Latest headlines

Loading...

Propecia Generic For Male Pattern Baldness

The drug propecia generic was originally intended for treating prostate enlargement or benign prostatic hyperplasia. When its branded name Proscar was released in the market, it was noticed that men who were suffering from androgenic alopecia were also being treated by the drug.  It was then that the manufacturer took notice and created some clinical studies and found out that Proscar, which came at 5mg, which at lowered dosage, particularly 1mg, could help fight androgenic alopecia.  Several years later, the brand Propecia, an offshoot of the drug Proscar was approved by the Food and Drug Administration as a treatment for androgenic alopecia.

Who is propecia generic intended for?

Propecia generic is meant for men suffering from male pattern baldness and want to stop the progression of their hair loss.  Signs of male pattern baldness would be the thinning of hair on the front, the receding of hairline on the temples, and the formation of a bald spot on the crown.  In due time, this type of baldness will let you end up bald from top to front with a rim of hair at the sides and back.  propecia generic is effective against this type of hair loss because it is able to treat it at the root of the cause – the formation of the hormone dihydrotestosterone (DHT).  Basically, this hair loss treatment prevents your hair loss from getting any worse.  If your hair loss is due to androgenic alopecia, then this is the medication for you.  Consult your doctor to know what type of hair loss you are having. Read more…

Publishing info on dead soldier was unethical, MD concedes

Dr Kevin Patterson (right) has admitted to acting unethically and unprofessionally and has been disciplined by the College of Physicians and Surgeons of British Columbia for publishing a graphic magazine article about his experience treating soldiers in Afghanistan.

In the article, published in Mother Jones magazine, Dr Patterson vividly described and gave the name of a Canadian soldier who died in a shooting that took place inside NATO's Kandahar base.

The Canadian military, which was investigating the killing and has since laid charges against another soldier, considered bringing criminal charges against Dr Patterson for releasing classified information without permission but eventually relented.

The disciplinary decision (PDF) from the College of Physicians and Surgeons of BC consists of a written reprimand and requires Dr Patterson to take courses in ethics and professionalism, to pay $5,000 in costs to the college, and to donate the $7,000 Mother Jones paid him for the article to charity. The punishment has been publicized across the country, from Dr Patterson's local Nanaimo Daily News to the Canadian Press and CBC News. "I'm glad he did admit it," Kevin Megeney's mother told CBC News. "We were shocked at the article. It was very graphic."

Dr Patterson's admission that he acted unethically stands somewhat in contrast to a statement he made to me shortly after the article appeared in print in summer 2007, when he seemed to defend his decision to publish the soldier's name and to describe his dying moments in detail. "If the public is to get a sense of the price being paid on our behalf by these young men and women, it is necessary to face with open eyes the grotesque nature of war trauma," he wrote to me in an email. "The recent disengagement and fatigue of the public with these matters is itself grotesque."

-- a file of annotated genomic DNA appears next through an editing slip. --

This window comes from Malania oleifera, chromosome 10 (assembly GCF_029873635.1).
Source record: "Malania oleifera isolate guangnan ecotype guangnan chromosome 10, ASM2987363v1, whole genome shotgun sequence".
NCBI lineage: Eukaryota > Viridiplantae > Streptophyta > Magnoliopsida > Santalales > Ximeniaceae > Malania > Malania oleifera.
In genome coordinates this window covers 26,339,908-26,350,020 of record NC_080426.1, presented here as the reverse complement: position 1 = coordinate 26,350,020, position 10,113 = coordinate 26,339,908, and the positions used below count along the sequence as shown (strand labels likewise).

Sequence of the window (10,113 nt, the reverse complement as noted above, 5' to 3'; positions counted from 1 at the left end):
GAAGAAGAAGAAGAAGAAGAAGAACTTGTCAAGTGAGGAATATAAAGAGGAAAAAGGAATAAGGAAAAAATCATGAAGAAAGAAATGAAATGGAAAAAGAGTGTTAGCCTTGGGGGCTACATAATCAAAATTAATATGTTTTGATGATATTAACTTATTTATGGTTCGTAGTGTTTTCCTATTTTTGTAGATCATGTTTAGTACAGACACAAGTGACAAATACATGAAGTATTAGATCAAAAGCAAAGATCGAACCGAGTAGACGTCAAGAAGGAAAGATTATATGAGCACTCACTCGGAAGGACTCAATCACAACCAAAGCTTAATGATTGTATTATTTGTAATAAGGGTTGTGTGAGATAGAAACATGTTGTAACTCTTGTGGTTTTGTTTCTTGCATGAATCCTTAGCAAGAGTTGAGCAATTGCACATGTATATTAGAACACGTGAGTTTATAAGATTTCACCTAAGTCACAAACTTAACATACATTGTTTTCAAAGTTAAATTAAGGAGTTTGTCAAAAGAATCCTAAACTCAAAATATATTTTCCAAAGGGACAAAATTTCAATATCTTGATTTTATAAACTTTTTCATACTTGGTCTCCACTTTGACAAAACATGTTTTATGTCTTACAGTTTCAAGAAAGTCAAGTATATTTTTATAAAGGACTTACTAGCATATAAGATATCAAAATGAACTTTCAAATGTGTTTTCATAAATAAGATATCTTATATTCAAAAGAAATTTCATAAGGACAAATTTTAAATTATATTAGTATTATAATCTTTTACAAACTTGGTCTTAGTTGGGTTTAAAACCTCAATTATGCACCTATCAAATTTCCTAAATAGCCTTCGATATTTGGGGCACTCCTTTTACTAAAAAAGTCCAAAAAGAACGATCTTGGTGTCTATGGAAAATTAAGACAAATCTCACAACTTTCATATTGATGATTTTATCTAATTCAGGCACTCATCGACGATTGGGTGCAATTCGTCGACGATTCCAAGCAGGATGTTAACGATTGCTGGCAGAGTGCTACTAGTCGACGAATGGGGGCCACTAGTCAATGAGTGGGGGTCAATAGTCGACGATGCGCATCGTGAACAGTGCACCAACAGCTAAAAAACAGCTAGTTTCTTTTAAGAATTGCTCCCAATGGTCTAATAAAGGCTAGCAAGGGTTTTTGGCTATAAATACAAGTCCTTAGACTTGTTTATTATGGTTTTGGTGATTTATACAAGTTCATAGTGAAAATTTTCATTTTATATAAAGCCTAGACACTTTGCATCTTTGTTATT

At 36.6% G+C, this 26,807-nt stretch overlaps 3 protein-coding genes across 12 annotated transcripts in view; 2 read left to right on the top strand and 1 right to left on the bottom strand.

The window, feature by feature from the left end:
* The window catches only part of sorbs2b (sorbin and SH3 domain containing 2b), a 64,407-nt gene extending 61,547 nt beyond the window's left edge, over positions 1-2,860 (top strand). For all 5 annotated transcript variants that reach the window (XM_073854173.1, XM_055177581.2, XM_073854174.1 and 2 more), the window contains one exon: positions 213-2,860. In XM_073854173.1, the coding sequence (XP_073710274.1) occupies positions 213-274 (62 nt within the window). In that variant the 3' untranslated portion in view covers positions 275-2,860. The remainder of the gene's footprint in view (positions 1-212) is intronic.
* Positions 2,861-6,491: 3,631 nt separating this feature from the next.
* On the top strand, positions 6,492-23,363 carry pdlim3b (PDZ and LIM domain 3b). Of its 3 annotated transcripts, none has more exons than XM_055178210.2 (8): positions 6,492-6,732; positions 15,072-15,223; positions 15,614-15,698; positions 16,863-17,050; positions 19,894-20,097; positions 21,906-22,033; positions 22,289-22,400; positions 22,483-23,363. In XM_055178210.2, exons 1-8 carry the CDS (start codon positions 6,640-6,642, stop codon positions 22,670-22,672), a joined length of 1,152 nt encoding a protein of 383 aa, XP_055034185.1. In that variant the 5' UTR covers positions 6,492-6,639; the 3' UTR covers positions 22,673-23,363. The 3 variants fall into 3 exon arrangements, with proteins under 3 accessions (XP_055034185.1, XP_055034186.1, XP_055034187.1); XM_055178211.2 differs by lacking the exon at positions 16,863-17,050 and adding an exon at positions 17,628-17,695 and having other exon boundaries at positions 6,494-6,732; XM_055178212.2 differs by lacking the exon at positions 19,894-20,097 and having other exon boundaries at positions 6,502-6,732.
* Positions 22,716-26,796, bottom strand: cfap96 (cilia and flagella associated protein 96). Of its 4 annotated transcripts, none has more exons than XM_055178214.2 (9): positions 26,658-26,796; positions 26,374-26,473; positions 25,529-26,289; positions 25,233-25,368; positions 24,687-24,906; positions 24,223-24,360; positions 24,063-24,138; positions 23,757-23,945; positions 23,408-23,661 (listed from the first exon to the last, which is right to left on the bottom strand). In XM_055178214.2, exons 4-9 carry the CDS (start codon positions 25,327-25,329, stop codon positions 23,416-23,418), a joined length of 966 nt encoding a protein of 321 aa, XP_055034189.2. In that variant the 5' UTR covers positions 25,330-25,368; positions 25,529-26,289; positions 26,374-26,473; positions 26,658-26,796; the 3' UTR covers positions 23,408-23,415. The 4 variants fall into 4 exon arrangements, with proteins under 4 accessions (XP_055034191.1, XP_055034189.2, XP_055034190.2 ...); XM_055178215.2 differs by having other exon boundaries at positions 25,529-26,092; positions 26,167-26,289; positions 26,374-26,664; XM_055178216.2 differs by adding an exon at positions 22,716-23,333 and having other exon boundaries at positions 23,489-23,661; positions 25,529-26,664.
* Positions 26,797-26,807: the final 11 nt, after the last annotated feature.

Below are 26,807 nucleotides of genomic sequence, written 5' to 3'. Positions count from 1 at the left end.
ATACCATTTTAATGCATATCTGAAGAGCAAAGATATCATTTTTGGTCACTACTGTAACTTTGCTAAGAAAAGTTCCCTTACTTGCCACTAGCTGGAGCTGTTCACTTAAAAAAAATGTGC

As a journalist, Dr Patterson acted not just ethically but admirably. But as a physician -- as the College argued, and as he seems now to admit -- his ethical obligations changed. Could Dr Patterson's admission cause a chilling effect in his and other physicians' writing and reporting? I hope not. Dr Patterson and other doctors will surely realize that the circumstances that led to this outcome were unusual and limited in scope. Nevertheless, in the disciplinary decision is a good lesson for doctors who write: "Dr. Patterson has assured the College that in any future writings based on medical scenarios, or in any future works of journalism or fiction, he will not include the identities of patients or any information that could identify patients."

Also, let me add: don't breach the terms of your confidentiality contract with your employer.

Get Canadian Medicine news by email or in an RSS reader

1 comments:

  1. sharon29 January, 2009 9:21 AM

    This is a very interesting article on the passions, talents, and commitment of the humanitarian perspective.

    In one discipline( medicine)the "action" infringes upon the rights of another.

    In one discipline (journalism)the "action"is designed to personalize and put a human face on the tragedy of war.

    This case profiles the depth of commitment the physician has to the individual patient ( an intimate and binding trust)and how strongly governing bodies seek to use that bond as a "control" mechanism.

    It would be wonderful if the reason was the patient but I suspect the reason is to prevent the ultimate/? inevitable breakdown of commitment between patient and doctors that necessitates the control of "association" beyond membership advantages.

    For those, like myself,that expect confidentiality from physicians, clergy and lawyers I am happy to look at their own "performance contracts" and sign for release of information .... perhaps doctors should consider that ( I am sure they do them for the television reality medical shows).

    A good "ethos" must be broader than the perspective of the individual regardless of professional title or arena of operation.

    For myself, my motto is" if you cannot be bought you cannot be sold" .
    This eliminates "owing your soul to the company store"

    Delete

Newer Post Older Post Home